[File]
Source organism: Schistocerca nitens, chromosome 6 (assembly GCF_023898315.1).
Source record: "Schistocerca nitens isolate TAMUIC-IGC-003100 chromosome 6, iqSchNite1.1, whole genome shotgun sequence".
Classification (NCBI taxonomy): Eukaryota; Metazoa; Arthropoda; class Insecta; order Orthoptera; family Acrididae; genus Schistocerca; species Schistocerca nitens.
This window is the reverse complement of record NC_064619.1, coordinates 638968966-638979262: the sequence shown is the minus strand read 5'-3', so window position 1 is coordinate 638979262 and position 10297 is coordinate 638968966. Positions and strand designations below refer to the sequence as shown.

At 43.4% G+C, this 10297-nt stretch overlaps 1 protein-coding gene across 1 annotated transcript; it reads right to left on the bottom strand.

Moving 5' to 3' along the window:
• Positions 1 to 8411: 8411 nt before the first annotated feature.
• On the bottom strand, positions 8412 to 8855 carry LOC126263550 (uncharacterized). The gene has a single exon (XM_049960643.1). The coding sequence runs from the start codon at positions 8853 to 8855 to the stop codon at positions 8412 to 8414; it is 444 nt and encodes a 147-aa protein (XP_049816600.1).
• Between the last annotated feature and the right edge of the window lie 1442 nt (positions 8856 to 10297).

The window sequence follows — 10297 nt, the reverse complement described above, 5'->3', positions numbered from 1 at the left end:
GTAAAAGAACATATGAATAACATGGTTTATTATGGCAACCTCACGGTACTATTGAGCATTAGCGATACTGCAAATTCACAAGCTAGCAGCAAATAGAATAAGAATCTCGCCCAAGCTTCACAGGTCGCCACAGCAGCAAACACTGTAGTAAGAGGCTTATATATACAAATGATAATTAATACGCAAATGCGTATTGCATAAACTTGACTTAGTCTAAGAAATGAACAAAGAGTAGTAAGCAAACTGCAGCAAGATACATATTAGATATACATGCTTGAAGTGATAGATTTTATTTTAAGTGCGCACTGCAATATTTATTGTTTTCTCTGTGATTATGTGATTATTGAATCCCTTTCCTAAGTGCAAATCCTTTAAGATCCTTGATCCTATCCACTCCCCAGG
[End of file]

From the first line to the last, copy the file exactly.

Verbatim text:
Source organism: Schistocerca nitens, chromosome 6 (assembly GCF_023898315.1).
Source record: "Schistocerca nitens isolate TAMUIC-IGC-003100 chromosome 6, iqSchNite1.1, whole genome shotgun sequence".
Classification (NCBI taxonomy): Eukaryota; Metazoa; Arthropoda; class Insecta; order Orthoptera; family Acrididae; genus Schistocerca; species Schistocerca nitens.
This window is the reverse complement of record NC_064619.1, coordinates 638968966-638979262: the sequence shown is the minus strand read 5'-3', so window position 1 is coordinate 638979262 and position 10297 is coordinate 638968966. Positions and strand designations below refer to the sequence as shown.

At 43.4% G+C, this 10297-nt stretch overlaps 1 protein-coding gene across 1 annotated transcript; it reads right to left on the bottom strand.

Moving 5' to 3' along the window:
• Positions 1 to 8411: 8411 nt before the first annotated feature.
• On the bottom strand, positions 8412 to 8855 carry LOC126263550 (uncharacterized). The gene has a single exon (XM_049960643.1). The coding sequence runs from the start codon at positions 8853 to 8855 to the stop codon at positions 8412 to 8414; it is 444 nt and encodes a 147-aa protein (XP_049816600.1).
• Between the last annotated feature and the right edge of the window lie 1442 nt (positions 8856 to 10297).

The window sequence follows — 10297 nt, the reverse complement described above, 5'->3', positions numbered from 1 at the left end:
GTAAAAGAACATATGAATAACATGGTTTATTATGGCAACCTCACGGTACTATTGAGCATTAGCGATACTGCAAATTCACAAGCTAGCAGCAAATAGAATAAGAATCTCGCCCAAGCTTCACAGGTCGCCACAGCAGCAAACACTGTAGTAAGAGGCTTATATATACAAATGATAATTAATACGCAAATGCGTATTGCATAAACTTGACTTAGTCTAAGAAATGAACAAAGAGTAGTAAGCAAACTGCAGCAAGATACATATTAGATATACATGCTTGAAGTGATAGATTTTATTTTAAGTGCGCACTGCAATATTTATTGTTTTCTCTGTGATTATGTGATTATTGAATCCCTTTCCTAAGTGCAAATCCTTTAAGATCCTTGATCCTATCCACTCCCCAGG